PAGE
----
The vineyard operator disabled the device until it could be reprogrammed to point only below horizontal, Mr Richards said.
Airways Corporation was looking into issuing targeted information around harvest time, he said.
‘‘Overall, we have not received any concerns relating to the impact of these devices on aviation,’’ Mr Richards said.
Charlie Johnson, of Westport company Maintrac, said the units must be incorrectly set up if they were beaming into flight paths or houses at night.
Set properly, between dawn and dusk, the most the human eye could see was a quick flash of a green dot around vines or cherry trees. There was no need to have them going at night when birds were roosting, he said.
Maintrac’s units were solar powered, so if left on all night, the batteries would lose power, he said.
Maintrac began investigating bird dispersing technology about eight or nine years ago, including handheld laser devices used to keep birds off airport runways.
It has supplied hundreds of automated units, mainly in Marlborough, Hawke’s Bay and Central Otago, and exports the units to Australia.
The units were being used to keep protected red›billed seagulls off Oamaru buildings as well as in other built up industrial areas without issue, Mr Johnson said.
‘‘Mostly what I am saying, if it is going at night in a vineyard or cherry orchard, it should be a simple fix. Check the timer,’’ he said.
Since becoming aware of the Gibsons’ issue, he had been in touch with Maintrac’s customers near Cromwell and discovered those units were switched off at the end of harvest.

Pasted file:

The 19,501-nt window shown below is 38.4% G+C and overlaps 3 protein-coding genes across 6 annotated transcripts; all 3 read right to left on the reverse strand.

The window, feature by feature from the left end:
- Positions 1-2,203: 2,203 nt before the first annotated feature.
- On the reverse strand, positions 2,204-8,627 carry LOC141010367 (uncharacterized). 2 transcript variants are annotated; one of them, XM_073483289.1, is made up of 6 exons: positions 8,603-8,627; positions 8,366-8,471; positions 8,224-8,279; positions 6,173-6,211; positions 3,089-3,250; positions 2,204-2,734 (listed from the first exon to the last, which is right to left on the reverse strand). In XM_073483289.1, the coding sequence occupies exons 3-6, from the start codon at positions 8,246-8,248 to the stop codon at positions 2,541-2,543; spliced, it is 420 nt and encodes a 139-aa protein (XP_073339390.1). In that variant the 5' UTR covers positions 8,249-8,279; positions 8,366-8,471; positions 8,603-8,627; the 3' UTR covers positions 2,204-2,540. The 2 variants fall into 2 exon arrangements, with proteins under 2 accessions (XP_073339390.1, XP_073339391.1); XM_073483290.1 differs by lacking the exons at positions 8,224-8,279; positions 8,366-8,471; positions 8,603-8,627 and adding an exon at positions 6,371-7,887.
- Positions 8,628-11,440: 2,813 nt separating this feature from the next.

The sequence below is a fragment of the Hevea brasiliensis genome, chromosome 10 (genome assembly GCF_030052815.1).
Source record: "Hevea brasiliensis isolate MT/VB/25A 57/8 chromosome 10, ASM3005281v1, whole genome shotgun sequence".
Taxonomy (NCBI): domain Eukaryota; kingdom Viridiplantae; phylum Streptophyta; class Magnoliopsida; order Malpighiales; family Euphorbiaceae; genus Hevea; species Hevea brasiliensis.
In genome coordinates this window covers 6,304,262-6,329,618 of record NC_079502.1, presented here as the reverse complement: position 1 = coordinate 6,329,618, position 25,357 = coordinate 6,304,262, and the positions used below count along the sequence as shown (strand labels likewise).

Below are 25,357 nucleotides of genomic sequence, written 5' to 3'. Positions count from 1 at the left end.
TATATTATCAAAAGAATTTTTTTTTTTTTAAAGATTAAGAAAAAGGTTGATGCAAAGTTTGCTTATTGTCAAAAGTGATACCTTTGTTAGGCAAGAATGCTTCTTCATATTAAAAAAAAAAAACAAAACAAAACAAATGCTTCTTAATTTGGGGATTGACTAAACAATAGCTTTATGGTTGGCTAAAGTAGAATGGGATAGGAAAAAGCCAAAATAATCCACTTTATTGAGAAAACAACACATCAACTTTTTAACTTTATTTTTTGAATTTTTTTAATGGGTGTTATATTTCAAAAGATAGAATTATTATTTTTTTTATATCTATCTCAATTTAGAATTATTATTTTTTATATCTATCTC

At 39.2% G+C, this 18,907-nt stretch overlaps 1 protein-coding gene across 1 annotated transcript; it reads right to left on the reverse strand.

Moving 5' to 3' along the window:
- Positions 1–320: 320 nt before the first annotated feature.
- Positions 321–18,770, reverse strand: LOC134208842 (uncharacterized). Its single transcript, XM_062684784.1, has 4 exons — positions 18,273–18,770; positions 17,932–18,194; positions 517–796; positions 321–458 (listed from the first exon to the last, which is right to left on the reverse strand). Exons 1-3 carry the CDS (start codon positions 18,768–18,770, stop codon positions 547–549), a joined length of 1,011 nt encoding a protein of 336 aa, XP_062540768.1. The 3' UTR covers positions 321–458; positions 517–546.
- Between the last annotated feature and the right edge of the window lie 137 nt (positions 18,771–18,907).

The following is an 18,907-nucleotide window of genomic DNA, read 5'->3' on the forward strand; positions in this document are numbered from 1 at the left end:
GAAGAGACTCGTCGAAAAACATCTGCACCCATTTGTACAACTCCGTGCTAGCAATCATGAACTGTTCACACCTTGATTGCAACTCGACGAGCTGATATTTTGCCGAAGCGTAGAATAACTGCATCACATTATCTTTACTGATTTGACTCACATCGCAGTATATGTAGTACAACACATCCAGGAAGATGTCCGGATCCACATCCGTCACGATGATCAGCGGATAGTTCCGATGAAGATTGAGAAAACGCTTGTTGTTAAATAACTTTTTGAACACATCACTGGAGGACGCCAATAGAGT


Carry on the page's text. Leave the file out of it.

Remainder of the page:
‘‘If it is a competitor’s product, I would not know about the problem.’’
Mr Gourley said negative complaints about reverse sensitivity issues affected the entire industry, so it was important for neighbours to talk to and notify each other of any problems.
The reality was, living in rural areas was not as romantic as people thought, and growers did not intend to annoy others, he said.
‘‘We have had issues with the gas gun that was supposed to be on a light sensor. I think it was last season. A neighbour rang me up and sent me a message and we fixed it. If someone rings me and says ‘your laser is in my house’ I am not going to say ‘tough s. . .t’. We are going to fix it,’’ Mr Gourley said.
Viticultura director Timbo Deaker said he had been using the technology under the Gibbston Valley flight path and around Alexandra Airport for three years with no complaints.
‘‘I would have thought I would have heard it by now,’’ he said.
Mr Deaker also advocated for neighbourhood communication.
He agreed if lights were left on at night, they would attract eyes.
‘‘It is like a disco show. Yeah, it is bit like a dance party. But you can’t see it much at daylight.
‘‘All you see is a green dot running around a vineyard. At night, you would see a full beam . . . It would be a disaster if we were causing laser strikes into pilots’ eyes, but that probably speaks more to them not being set up properly,’’ Mr Deaker said.
Mr Deaker said he would be surprised if any district plan in the country had controls on laser light technology.